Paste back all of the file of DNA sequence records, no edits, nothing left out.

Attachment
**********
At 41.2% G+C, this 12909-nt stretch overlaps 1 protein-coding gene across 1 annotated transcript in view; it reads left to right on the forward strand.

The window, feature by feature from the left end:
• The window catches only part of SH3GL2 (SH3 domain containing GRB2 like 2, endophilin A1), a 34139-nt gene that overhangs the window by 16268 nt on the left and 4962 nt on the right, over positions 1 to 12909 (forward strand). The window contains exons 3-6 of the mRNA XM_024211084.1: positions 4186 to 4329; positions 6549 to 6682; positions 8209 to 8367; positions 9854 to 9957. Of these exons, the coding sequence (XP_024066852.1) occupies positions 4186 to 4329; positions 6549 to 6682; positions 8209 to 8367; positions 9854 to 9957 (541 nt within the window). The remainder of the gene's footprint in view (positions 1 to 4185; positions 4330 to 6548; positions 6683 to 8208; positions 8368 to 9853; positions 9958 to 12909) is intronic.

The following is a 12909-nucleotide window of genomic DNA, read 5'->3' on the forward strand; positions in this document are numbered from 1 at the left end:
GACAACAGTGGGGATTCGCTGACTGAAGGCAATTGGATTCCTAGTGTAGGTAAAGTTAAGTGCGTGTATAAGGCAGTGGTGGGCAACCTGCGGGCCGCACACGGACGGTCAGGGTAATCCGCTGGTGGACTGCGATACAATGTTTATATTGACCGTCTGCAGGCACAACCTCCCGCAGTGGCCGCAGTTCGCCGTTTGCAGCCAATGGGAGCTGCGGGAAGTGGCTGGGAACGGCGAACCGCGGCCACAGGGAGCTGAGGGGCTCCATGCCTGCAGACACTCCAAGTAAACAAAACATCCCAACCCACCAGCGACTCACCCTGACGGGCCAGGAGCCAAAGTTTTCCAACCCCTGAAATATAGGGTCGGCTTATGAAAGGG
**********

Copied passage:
At 41.2% G+C, this 12909-nt stretch overlaps 1 protein-coding gene across 1 annotated transcript in view; it reads left to right on the forward strand.

The window, feature by feature from the left end:
• The window catches only part of SH3GL2 (SH3 domain containing GRB2 like 2, endophilin A1), a 34139-nt gene that overhangs the window by 16268 nt on the left and 4962 nt on the right, over positions 1 to 12909 (forward strand). The window contains exons 3-6 of the mRNA XM_024211084.1: positions 4186 to 4329; positions 6549 to 6682; positions 8209 to 8367; positions 9854 to 9957. Of these exons, the coding sequence (XP_024066852.1) occupies positions 4186 to 4329; positions 6549 to 6682; positions 8209 to 8367; positions 9854 to 9957 (541 nt within the window). The remainder of the gene's footprint in view (positions 1 to 4185; positions 4330 to 6548; positions 6683 to 8208; positions 8368 to 9853; positions 9958 to 12909) is intronic.

The following is a 12909-nucleotide window of genomic DNA, read 5'->3' on the forward strand; positions in this document are numbered from 1 at the left end:
GACAACAGTGGGGATTCGCTGACTGAAGGCAATTGGATTCCTAGTGTAGGTAAAGTTAAGTGCGTGTATAAGGCAGTGGTGGGCAACCTGCGGGCCGCACACGGACGGTCAGGGTAATCCGCTGGTGGACTGCGATACAATGTTTATATTGACCGTCTGCAGGCACAACCTCCCGCAGTGGCCGCAGTTCGCCGTTTGCAGCCAATGGGAGCTGCGGGAAGTGGCTGGGAACGGCGAACCGCGGCCACAGGGAGCTGAGGGGCTCCATGCCTGCAGACACTCCAAGTAAACAAAACATCCCAACCCACCAGCGACTCACCCTGACGGGCCAGGAGCCAAAGTTTTCCAACCCCTGAAATATAGGGTCGGCTTATGAAAGGG